Tuesday notebook

LSU tight end Deangelo Peterson Peterson is eager for chances to shine against the Alabama

With a concerted effort to keep bulletin-board material to a minimum this week, most of the interviews with LSU players have been run-of-the-mill to the point of almost mundane.


For one reason or another, a handful of players normally available to the media has been excluded from the media sessions, apparently in an effort to shield the players from their own potential chatter.


Then Tuesday arrived and senior tight end DeAngelo Peterson showed up.


Always one to be blunt and transparent, Peterson joined quarterback Jarrett Lee as the only players made available Tuesday.


Peterson: '. If the ball comes my way, I'll make an opportunity with it.'

Peterson didn’t disappoint, at least not for media material purposes.


It started out innocently enough, with Peterson talking about how he has played well against the Crimson Tide the last two seasons.


He touched on why he’s not down about a surprisingly unproductive 2011 season – revealing that he has played with a hand injury since the third game.


“We’re going to pound the ball,” he said. “That’s us. I’ve been playing with a hand injury. I’m not really worried about catching the ball. I’ve been worried more about run-blocking and showing I can do that well.”


Peterson was asked if he could play a big role against the tenacious Bama defense, and again, the response was honest and started out as nothing out of the ordinary.


It didn’t finish that way.


“I think I can play a big role,” Peterson said. “Because I feel like their linebackers can’t guard me one-on-one and I don’t think their safeties can either. If the ball comes my way, I’ll make an opportunity with it.”


Why does Peterson like the matchup with the Tide linebackers?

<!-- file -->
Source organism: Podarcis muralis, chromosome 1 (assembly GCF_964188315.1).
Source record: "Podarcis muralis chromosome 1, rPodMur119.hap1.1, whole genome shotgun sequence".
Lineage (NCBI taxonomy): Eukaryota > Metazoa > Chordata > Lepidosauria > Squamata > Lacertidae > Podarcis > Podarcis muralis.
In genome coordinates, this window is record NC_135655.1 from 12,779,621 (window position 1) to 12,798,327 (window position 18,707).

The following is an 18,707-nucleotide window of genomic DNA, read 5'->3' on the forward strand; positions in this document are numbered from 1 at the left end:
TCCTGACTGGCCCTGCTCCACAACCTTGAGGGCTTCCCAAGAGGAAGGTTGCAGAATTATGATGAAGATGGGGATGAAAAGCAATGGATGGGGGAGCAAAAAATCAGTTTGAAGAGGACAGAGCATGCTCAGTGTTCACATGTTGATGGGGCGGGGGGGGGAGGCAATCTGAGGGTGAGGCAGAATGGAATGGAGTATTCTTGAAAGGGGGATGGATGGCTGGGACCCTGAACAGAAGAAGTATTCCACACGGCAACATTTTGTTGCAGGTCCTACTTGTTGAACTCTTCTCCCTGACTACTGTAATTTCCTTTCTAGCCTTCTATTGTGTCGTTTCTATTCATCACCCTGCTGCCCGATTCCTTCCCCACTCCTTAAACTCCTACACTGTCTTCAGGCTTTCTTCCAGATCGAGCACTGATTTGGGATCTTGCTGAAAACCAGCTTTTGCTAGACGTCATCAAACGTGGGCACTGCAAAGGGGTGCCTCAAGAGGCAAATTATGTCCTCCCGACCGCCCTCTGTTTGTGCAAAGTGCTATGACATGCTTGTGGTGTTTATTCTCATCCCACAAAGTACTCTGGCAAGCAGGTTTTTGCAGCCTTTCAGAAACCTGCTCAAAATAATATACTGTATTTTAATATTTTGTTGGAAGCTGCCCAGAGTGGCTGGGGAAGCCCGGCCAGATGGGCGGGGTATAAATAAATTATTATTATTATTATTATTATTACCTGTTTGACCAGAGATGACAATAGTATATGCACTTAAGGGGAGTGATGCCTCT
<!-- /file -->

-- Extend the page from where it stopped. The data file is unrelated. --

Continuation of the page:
“They’re slow,” he said. “They’re big, they're like 260. I don’t think they can run with me. I feel like I can get open against their linebackers.”


Just a hunch, but that might be the last time Peterson gets a chance with the media this season.


Then there was Lee

For as much fuel as Peterson might’ve thrown on the fire, Lee was the opposite.


He praised the Tide defense, saying it’s better than it was a year ago when the Tigers racked up 433 total yards – 225 of that on the ground.


“They disguise very well; they’re not often out of position,” Lee said.

Jarrett Lee


Lee also conceded that he expects to get hit a few times by the Bama pass rush.


“They’re a talented defense and sometimes they’re going to get through and you’re going to get hit,” he said.


Plenty of props

While Lee carried the politically correct speech flag on Tuesday, fifth-year senior T-Bob Hebert did his best to do the same on Monday night.


As one of the handful of Tigers who have been on the field for at least three of the memorable battles between LSU and Alabama, Hebert has gained plenty of experience.


Asked what made the Tide defense so stout, Hebert said “It’s a mixture of their scheme and their talent. They get top-class talent and guys who go to the NFL, and when you combine that with an NFL scheme, you better be ready to bring you’re ‘A’ game.”


Moving the chains

--- LSU is playing its fifth straight game as a No. 1-ranked team, its longest stretch since 1959.


--- The Tigers and Crimson Tide are meeting as undefeated teams in November for the third time. The others were in 1972 and ’73.


--- In the 74-game history between LSU and Alabama, only two Tigers coaches have beaten the Tide four times: Les Miles and Nick Saban.


--- This will be the seventh time LSU has faced a former head coach and the Tigers are 4-2 in those games, including Miles’ 2-2 record against Saban.


--- Lee has thrown at least one touchdown in all eight games this season, the first Tigers QB to do that since Herby Tyler in 1998. Lee and Jordan Jefferson are the only active SEC quarterbacks with 30 touchdown tosses or more.


--- This season marks the fifth year in a row LSU and Alabama meet when both teams are ranked.

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